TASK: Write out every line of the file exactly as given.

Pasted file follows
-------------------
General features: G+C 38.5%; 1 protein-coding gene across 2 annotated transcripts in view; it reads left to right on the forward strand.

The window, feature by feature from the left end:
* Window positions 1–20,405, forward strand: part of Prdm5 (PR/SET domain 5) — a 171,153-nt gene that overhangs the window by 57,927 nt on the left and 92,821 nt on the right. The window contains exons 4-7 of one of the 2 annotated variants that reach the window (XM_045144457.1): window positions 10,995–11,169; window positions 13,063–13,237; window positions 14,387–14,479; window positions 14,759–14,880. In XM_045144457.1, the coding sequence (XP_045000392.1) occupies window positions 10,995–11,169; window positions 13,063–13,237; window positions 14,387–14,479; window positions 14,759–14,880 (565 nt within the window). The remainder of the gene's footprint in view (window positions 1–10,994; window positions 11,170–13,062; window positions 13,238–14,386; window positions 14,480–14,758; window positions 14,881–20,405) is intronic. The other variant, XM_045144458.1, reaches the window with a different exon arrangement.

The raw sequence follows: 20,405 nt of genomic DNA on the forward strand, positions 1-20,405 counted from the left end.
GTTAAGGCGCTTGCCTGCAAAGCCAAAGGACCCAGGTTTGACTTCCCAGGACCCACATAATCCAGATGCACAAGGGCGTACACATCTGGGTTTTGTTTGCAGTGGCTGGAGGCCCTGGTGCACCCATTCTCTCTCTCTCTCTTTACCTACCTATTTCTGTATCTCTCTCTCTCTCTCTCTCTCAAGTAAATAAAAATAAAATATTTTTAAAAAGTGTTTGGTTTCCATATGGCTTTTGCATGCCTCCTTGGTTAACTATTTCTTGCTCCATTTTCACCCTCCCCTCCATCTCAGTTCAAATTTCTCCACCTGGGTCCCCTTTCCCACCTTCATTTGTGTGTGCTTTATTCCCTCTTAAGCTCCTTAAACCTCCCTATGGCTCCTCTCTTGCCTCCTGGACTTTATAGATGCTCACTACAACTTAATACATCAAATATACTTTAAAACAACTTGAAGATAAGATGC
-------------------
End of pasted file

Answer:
General features: G+C 38.5%; 1 protein-coding gene across 2 annotated transcripts in view; it reads left to right on the forward strand.

The window, feature by feature from the left end:
* Window positions 1–20,405, forward strand: part of Prdm5 (PR/SET domain 5) — a 171,153-nt gene that overhangs the window by 57,927 nt on the left and 92,821 nt on the right. The window contains exons 4-7 of one of the 2 annotated variants that reach the window (XM_045144457.1): window positions 10,995–11,169; window positions 13,063–13,237; window positions 14,387–14,479; window positions 14,759–14,880. In XM_045144457.1, the coding sequence (XP_045000392.1) occupies window positions 10,995–11,169; window positions 13,063–13,237; window positions 14,387–14,479; window positions 14,759–14,880 (565 nt within the window). The remainder of the gene's footprint in view (window positions 1–10,994; window positions 11,170–13,062; window positions 13,238–14,386; window positions 14,480–14,758; window positions 14,881–20,405) is intronic. The other variant, XM_045144458.1, reaches the window with a different exon arrangement.

The raw sequence follows: 20,405 nt of genomic DNA on the forward strand, positions 1-20,405 counted from the left end.
GTTAAGGCGCTTGCCTGCAAAGCCAAAGGACCCAGGTTTGACTTCCCAGGACCCACATAATCCAGATGCACAAGGGCGTACACATCTGGGTTTTGTTTGCAGTGGCTGGAGGCCCTGGTGCACCCATTCTCTCTCTCTCTCTTTACCTACCTATTTCTGTATCTCTCTCTCTCTCTCTCTCTCAAGTAAATAAAAATAAAATATTTTTAAAAAGTGTTTGGTTTCCATATGGCTTTTGCATGCCTCCTTGGTTAACTATTTCTTGCTCCATTTTCACCCTCCCCTCCATCTCAGTTCAAATTTCTCCACCTGGGTCCCCTTTCCCACCTTCATTTGTGTGTGCTTTATTCCCTCTTAAGCTCCTTAAACCTCCCTATGGCTCCTCTCTTGCCTCCTGGACTTTATAGATGCTCACTACAACTTAATACATCAAATATACTTTAAAACAACTTGAAGATAAGATGC